Malta outwits competitors for US inward investor visas
Jurga McCluskey, partner and head of immigration at Deloitte UK, says that as the UK tightens its rules and regulations around immigration, more UHNWs are looking at economic citizenship in destinations like Malta.
What changes are afoot in the industry?
The overall popularity of the UK as destination of choice is slowly reducing because of increasing restrictions and requirements which include additional due diligence exercises. As a result, UHNWs are looking at other jurisdictions and thinking more strategically which means options like dual citizenship.
What nationality are your clients?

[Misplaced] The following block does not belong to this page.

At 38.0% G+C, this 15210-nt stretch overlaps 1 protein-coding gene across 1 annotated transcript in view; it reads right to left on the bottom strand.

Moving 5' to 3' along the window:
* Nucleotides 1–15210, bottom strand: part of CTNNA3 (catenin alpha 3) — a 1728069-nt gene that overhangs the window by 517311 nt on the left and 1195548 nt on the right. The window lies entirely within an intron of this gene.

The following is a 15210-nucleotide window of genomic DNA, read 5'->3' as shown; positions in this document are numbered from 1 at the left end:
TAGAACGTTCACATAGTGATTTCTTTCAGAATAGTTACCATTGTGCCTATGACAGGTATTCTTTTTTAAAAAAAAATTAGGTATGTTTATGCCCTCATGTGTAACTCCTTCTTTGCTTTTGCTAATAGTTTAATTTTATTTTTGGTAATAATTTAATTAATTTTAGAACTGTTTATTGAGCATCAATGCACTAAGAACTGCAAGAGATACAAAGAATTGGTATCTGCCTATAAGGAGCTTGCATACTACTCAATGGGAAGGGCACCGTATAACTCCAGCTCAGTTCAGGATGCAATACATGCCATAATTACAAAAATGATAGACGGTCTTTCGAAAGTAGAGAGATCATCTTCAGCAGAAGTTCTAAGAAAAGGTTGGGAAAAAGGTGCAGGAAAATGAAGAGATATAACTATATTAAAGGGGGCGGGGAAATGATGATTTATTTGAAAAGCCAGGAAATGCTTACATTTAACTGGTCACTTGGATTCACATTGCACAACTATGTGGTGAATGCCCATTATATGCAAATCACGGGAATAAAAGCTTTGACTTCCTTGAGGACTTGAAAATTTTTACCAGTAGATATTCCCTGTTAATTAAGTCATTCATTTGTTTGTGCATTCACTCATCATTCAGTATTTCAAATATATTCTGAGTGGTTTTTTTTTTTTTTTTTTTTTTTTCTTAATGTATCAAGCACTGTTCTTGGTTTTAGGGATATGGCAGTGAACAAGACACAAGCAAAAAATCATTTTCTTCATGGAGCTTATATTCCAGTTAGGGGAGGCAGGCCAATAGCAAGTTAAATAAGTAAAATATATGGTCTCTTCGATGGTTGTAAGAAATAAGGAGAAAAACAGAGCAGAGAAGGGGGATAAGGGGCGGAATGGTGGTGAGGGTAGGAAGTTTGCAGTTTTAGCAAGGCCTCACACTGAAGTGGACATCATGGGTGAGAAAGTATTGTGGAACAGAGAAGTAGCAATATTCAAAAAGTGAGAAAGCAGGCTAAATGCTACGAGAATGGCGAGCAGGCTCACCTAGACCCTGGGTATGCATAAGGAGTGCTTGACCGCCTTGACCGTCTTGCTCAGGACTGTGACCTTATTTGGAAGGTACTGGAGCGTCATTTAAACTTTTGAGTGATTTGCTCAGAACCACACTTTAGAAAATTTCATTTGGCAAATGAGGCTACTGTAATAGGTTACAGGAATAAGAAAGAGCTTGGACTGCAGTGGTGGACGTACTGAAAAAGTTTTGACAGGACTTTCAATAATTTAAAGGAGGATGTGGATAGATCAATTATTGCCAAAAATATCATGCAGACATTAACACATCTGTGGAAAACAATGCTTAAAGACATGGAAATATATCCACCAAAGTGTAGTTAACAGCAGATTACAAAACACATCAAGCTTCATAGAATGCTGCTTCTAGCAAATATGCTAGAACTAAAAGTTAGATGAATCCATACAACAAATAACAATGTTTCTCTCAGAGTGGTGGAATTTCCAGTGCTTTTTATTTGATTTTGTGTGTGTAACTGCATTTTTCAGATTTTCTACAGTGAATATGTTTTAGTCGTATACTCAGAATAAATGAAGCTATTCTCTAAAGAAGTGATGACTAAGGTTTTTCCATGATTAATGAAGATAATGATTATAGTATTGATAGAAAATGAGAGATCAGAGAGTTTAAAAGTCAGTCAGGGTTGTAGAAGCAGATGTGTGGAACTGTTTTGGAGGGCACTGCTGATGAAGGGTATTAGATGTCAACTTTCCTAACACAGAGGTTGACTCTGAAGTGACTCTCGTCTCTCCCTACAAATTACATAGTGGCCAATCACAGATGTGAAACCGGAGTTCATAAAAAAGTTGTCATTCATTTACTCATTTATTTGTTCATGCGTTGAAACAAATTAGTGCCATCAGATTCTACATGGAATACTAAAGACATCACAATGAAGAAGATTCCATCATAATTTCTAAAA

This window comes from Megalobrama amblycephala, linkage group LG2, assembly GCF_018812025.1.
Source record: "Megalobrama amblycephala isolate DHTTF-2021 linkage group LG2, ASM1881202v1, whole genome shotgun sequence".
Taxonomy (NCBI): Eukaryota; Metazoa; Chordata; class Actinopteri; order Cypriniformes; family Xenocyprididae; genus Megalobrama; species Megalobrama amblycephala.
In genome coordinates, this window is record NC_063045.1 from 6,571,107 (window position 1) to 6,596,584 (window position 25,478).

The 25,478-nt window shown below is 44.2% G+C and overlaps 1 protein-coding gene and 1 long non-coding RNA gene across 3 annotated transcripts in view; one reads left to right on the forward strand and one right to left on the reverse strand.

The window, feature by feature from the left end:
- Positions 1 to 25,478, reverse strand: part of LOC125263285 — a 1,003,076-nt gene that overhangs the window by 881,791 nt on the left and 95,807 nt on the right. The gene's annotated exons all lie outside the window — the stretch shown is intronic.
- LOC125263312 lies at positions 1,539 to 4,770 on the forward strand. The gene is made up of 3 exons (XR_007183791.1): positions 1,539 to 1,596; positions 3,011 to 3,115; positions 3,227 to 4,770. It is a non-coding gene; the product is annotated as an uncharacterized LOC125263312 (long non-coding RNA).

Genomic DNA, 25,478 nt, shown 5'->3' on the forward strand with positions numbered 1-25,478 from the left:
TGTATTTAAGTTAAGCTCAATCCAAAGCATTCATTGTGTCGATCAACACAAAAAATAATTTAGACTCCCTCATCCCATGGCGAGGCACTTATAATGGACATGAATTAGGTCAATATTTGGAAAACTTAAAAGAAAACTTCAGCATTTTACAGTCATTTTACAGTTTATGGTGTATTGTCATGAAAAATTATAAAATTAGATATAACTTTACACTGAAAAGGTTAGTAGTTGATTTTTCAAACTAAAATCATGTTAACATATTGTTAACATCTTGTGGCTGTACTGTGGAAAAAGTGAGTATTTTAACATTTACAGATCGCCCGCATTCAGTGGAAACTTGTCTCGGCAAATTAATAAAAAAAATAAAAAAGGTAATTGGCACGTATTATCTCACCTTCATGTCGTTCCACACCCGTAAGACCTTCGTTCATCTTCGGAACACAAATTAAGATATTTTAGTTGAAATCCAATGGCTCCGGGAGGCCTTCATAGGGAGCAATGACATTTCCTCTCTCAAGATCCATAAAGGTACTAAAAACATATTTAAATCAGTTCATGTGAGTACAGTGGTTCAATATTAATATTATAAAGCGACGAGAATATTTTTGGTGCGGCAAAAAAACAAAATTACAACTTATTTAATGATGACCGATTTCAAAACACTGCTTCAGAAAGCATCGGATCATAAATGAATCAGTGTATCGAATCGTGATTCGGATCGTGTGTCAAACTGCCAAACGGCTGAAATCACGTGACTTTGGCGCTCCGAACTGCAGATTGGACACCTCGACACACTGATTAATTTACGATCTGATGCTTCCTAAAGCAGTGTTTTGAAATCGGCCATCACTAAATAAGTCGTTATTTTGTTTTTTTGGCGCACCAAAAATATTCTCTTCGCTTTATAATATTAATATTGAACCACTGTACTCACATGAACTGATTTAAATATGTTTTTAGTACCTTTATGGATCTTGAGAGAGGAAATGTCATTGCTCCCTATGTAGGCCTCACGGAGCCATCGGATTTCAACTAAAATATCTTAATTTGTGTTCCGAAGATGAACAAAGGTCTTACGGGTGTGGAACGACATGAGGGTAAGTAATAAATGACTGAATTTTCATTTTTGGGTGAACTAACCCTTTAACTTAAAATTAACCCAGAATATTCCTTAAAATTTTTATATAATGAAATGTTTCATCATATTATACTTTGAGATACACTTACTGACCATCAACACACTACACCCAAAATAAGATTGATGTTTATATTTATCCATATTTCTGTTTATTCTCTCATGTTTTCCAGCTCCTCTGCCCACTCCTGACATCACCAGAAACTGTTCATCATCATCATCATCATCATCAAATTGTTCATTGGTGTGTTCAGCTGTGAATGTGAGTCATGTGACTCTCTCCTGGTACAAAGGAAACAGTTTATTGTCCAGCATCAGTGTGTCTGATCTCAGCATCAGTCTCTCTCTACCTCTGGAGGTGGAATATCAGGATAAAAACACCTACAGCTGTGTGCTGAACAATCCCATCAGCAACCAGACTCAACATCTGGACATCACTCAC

Our clients come mainly from the CIS region, Middle East and China.
How does the Syrian refugee crisis affect immigration?
The refuge crisis and geopolitical environment is impacting on choices that UHNW clients make. Those based in more exposed or volatile regions are keen to have an exit strategy to be able to relocate if and when required at a moment’s notice. Second citizenship and residence permits are popular as a result.
What trends do you see?
The main trend is economic citizenship acquisition. We work with a significant number of clients choosing to invest in jurisdictions like Malta. It is a trend that is likely to stay, especially as the UK tightens its rules. Clients tend to be increasingly international and some of them don’t have or want to have just one base, they base themselves in many locations. Getting permission to do so in one of those locations opens quite a few doors internationally.